It is pointed out, that if it has not already been made clear, that the backbone of the illustrated embodiment(s) is the use of the visual film data stream. It is this data stream that all other sensor data is associated with. It is this data that has the GPS data placed on each individual frame of the discrete data stream. It is this data that will also be the illustration to the end user for identifying what defect is associated with the selected visual frame.
Variations of the Illustrated Embodiment(s)
It is understood that the above-described arrangements are only illustrative of the application of the principles of the present invention. Numerous modifications and alternative arrangements may be devised by those skilled in the art without departing from the spirit and scope of the present invention. The appended claims are intended to cover such modifications and arrangements.
For example, although the illustrative embodiment(s) has discussed the use of standard GPS, there are many forms of recording geographical locations for items such as power poles. Specifically, GPS can also be Differential GPS, the Russian GLONASS system, the FAA WAAS system or the U.S. military GPS system. Also, it is contemplated within the scope of the present to utilize differentially corrected GPS and to marry the same with inertial data. In this manner, the present invention can reduce the margin of error in capturing spatial data. This is accomplished primarily because the inertial measurement unit, along with its accompanying components, and the GPS data are complimentary. GPS is best suited for long term measurement, and IMU for short term measurement. GPS maintains a slow refresh rate and IMU maintains a much faster refresh rate. The combination of these two main sensor components creates a superior form of spatial tracking and accuracy.
Further, what is meant by associating the GPS data with the discrete data stream includes several potential methods. For example, one method may call for each piece of a continuous and/or discrete data stream frame to have an associated GPS stamp. Another example may be to include periodic stamping of one or both of the data streams. Still another example is to use only GPS stamping for frames that have identified defects or a certain data parametric therein. Finally, another example may be to have a time stamped or indexed GPS data stream and a time stamped or indexed continuous or discrete data stream that are synchronized.
The present invention is not limited to the sensors listed herein, nor to the specific types of data associated with the identified sensor types. A list of potential sensors, as matched against potential applications, is provided below as indicative, but not exhaustive, of some data types falling within the scope of the present invention (note: all sensor packages are considered to maintain GPS, DGPS with Inertial Navigational capability):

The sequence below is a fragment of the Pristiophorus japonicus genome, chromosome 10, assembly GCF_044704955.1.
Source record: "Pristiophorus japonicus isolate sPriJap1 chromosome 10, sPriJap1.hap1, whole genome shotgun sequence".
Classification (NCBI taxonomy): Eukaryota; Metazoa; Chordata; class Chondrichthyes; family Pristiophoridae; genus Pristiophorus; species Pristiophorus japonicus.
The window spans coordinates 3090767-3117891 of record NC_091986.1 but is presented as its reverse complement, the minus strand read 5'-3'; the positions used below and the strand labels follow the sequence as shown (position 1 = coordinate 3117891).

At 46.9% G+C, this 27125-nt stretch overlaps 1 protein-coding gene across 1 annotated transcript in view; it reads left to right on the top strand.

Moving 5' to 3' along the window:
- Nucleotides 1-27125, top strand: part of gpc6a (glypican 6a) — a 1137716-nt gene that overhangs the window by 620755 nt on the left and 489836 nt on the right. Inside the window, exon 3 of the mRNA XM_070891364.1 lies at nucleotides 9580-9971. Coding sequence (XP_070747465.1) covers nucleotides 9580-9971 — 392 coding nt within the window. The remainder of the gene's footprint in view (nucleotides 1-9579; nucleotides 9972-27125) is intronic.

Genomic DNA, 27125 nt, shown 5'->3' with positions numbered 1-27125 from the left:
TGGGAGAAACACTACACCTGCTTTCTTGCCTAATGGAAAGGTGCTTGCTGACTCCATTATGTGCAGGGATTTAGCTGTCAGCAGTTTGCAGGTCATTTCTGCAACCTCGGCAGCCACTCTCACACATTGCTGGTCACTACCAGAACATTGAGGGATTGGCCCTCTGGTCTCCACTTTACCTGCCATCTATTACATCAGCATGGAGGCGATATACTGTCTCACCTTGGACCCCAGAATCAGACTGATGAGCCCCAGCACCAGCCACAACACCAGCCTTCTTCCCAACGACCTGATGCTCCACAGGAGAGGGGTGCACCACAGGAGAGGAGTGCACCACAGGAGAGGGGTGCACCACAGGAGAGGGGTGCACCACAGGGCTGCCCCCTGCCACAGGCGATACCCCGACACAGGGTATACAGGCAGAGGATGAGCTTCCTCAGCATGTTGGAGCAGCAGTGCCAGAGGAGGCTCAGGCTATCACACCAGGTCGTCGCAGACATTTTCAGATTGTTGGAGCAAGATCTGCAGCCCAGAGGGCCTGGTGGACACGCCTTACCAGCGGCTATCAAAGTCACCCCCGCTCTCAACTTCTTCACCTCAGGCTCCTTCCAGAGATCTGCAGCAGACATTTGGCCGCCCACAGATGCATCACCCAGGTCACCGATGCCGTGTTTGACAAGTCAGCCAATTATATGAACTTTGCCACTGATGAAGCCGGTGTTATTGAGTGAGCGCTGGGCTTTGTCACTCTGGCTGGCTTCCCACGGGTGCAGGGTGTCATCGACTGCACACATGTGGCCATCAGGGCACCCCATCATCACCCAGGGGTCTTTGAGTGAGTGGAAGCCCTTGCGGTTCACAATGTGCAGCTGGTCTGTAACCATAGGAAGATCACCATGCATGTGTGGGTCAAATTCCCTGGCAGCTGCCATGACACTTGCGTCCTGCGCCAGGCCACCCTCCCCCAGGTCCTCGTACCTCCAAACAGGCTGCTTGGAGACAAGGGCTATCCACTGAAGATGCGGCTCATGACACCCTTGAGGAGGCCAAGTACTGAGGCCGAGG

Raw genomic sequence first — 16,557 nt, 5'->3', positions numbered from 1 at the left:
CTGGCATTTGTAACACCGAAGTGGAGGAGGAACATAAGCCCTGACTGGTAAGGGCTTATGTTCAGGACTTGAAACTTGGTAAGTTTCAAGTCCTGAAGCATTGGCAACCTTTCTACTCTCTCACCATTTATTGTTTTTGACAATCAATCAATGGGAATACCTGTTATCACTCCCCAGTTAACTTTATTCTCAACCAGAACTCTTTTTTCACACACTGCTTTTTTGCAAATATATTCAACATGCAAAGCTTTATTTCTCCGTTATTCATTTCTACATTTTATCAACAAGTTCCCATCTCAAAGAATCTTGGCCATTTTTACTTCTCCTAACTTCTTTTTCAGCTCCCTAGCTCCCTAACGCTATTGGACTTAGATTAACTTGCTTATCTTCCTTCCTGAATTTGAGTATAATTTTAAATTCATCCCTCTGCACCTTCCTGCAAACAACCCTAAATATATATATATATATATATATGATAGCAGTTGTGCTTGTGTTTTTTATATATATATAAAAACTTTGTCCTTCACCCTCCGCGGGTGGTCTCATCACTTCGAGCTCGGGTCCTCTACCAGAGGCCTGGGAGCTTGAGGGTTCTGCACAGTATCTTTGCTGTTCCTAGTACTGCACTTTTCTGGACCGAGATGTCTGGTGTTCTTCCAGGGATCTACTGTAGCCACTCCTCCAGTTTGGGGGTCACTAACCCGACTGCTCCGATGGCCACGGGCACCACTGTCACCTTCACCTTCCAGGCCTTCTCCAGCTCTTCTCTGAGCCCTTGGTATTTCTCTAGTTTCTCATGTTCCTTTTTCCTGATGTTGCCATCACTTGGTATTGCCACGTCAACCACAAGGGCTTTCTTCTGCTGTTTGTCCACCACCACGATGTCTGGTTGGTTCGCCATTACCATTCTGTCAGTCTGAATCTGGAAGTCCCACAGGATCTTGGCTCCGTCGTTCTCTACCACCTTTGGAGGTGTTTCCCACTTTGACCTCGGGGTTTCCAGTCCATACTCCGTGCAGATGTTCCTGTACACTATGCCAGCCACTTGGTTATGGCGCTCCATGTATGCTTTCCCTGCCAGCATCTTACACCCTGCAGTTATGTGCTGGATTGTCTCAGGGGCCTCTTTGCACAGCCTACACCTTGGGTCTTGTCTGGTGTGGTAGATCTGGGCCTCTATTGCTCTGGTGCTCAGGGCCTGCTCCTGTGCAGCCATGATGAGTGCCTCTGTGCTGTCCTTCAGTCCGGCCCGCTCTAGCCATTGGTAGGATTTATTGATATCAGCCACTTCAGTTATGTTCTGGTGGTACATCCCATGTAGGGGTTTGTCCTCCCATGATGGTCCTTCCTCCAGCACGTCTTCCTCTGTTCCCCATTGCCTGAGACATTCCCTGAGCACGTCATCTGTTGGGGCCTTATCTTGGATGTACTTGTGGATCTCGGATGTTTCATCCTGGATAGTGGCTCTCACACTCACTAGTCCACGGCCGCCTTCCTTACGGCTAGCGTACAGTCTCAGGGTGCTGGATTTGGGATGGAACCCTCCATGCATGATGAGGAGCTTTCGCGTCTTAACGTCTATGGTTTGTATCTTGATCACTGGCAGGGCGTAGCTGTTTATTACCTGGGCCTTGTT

Although the use of a corona sensor is discussed, the application of a typical corona sensor is broader than just measuring a corona. For example, when discussion the use of a corona, it is also meant to include a UV (“ultra violet”) sensor with ambient sunlight rejection filters or an RF (“radio frequency”) electric field sensing device. Both of these sensors are considered to be a type of corona sensor.
Data parametric is defined as any item or object that can be detected by any of the sensors. For example, and again by way of illustration only, all of the visual detection sensors (NFOV-WFOV) are designed and configured to detect a transmission line power pole, a pipeline corridor, buildings in and around the corridor, vegetation encroachment in and around the corridor, specific vegetation types (oak tree versus pine tree), broken or missing insulator bell or string, cracked power line sheaths or insulation covering, wooden power pole structural integrity or pole rot, etc. The term “sensors” as utilized herein may refer to any and all types of data detection devices named herein, and those that are nearly equivalent in function although not specifically named.
Yet another variation of the present invention contemplates the use of structural techniques such that the acoustic pole rot sensor 48 may also employ thermal analysis techniques as described in the prior art entitled “Overview of Non-Destructive Evaluation Technologies For Pole Rot Detection,” as authored by Duane Hill.
Thus, while the present invention has been shown in the drawings and fully described above with particularity and detail in connection with what is presently deemed to be the most practical and preferred embodiment(s) of the invention, it will be apparent to those of ordinary skill in the art that numerous modifications, including, but not limited to, variations in size, materials, shape, form, function and manner of operation, assembly and use may be made, without departing from the principles and concepts of the invention as set forth in the claims.